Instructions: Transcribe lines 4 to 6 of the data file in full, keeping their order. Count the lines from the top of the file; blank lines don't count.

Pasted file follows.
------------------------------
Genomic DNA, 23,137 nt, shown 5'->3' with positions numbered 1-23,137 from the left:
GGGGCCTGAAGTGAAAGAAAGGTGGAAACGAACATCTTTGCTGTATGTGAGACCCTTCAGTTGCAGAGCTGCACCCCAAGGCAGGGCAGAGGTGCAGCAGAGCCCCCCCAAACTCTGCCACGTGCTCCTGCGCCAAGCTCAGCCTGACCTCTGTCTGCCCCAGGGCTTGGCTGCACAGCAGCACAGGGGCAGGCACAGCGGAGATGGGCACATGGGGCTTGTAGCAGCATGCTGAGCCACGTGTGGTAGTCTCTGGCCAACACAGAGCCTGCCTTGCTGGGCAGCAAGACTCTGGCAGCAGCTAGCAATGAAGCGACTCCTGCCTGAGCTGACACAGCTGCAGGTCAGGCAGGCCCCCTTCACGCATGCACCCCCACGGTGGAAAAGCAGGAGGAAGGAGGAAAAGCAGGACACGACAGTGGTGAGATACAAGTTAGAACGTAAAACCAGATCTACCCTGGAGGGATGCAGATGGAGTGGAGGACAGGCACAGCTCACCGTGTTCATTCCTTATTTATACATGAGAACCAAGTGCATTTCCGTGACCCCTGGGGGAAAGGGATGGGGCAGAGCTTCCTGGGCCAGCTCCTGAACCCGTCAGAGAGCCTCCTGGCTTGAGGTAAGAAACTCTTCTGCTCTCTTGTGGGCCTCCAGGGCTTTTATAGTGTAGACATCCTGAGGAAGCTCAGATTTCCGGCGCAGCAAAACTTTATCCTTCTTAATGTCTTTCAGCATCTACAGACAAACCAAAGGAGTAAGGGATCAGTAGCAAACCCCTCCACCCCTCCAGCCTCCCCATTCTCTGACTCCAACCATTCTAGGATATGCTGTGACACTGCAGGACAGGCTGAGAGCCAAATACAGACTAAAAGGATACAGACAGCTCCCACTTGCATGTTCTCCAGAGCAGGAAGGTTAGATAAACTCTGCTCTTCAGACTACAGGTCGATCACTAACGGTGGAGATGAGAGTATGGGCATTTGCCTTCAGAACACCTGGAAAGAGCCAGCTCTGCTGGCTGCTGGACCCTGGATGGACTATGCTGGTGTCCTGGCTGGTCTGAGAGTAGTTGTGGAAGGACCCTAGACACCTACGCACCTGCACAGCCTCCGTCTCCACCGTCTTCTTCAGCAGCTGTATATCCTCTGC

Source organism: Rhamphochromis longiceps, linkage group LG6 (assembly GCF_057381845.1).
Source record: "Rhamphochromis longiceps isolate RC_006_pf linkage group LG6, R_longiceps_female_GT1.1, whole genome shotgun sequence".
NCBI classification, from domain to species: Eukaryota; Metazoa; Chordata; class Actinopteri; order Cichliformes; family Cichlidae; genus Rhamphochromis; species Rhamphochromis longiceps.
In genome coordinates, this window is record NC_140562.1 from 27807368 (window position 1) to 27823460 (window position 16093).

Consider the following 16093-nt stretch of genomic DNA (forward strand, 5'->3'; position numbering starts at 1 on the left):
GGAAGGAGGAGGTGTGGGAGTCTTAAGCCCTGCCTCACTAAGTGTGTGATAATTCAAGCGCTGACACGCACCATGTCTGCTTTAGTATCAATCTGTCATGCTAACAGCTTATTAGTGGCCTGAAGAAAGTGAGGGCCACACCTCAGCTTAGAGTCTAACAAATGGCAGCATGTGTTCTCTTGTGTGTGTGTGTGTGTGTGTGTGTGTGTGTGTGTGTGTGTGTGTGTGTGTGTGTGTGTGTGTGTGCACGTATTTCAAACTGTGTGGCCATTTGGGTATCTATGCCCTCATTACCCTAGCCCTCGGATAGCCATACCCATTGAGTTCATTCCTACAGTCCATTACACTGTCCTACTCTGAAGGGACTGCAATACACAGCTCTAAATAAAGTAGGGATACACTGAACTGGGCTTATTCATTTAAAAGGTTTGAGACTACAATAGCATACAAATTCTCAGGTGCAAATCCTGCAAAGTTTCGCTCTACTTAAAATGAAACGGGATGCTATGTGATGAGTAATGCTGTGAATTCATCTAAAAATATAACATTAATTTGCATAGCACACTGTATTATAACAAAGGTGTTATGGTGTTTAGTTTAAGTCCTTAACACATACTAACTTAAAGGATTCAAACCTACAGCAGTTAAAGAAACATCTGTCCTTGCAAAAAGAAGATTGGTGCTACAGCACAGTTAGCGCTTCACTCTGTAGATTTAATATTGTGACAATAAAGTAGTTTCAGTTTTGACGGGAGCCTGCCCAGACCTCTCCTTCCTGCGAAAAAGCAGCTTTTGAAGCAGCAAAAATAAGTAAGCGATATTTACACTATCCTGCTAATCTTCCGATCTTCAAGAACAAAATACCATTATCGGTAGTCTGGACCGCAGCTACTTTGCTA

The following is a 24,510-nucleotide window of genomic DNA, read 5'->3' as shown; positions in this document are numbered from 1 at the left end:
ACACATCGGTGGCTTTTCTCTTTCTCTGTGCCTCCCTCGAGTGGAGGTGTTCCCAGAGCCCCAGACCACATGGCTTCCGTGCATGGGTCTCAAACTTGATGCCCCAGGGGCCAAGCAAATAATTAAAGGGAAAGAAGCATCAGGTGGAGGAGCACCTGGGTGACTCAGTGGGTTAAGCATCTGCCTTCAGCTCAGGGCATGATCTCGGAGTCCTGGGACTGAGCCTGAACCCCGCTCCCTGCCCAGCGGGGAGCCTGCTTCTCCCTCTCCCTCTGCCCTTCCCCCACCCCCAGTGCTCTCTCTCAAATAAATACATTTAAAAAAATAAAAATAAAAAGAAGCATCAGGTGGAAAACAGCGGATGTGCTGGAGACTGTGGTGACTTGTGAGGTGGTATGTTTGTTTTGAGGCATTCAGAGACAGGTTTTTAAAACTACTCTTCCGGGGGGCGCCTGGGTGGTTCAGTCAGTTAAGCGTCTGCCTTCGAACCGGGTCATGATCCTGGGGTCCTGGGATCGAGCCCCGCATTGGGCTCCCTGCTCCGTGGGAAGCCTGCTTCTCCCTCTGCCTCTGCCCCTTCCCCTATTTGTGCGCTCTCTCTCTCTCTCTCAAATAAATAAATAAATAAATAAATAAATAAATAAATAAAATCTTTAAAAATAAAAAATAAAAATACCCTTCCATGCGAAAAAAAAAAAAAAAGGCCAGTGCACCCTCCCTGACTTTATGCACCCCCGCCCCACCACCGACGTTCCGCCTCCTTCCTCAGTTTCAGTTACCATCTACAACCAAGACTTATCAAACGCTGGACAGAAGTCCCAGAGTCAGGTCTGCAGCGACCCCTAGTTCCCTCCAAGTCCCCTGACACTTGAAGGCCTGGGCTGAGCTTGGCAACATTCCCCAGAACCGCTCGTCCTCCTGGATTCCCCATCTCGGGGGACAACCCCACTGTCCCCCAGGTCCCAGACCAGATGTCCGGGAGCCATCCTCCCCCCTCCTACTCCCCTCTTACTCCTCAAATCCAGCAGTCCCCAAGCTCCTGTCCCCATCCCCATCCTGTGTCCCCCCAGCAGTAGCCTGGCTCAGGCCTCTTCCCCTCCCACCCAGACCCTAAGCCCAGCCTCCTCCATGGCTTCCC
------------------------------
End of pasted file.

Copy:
Source record: "Rhamphochromis longiceps isolate RC_006_pf linkage group LG6, R_longiceps_female_GT1.1, whole genome shotgun sequence".
NCBI classification, from domain to species: Eukaryota; Metazoa; Chordata; class Actinopteri; order Cichliformes; family Cichlidae; genus Rhamphochromis; species Rhamphochromis longiceps.
In genome coordinates, this window is record NC_140562.1 from 27807368 (window position 1) to 27823460 (window position 16093).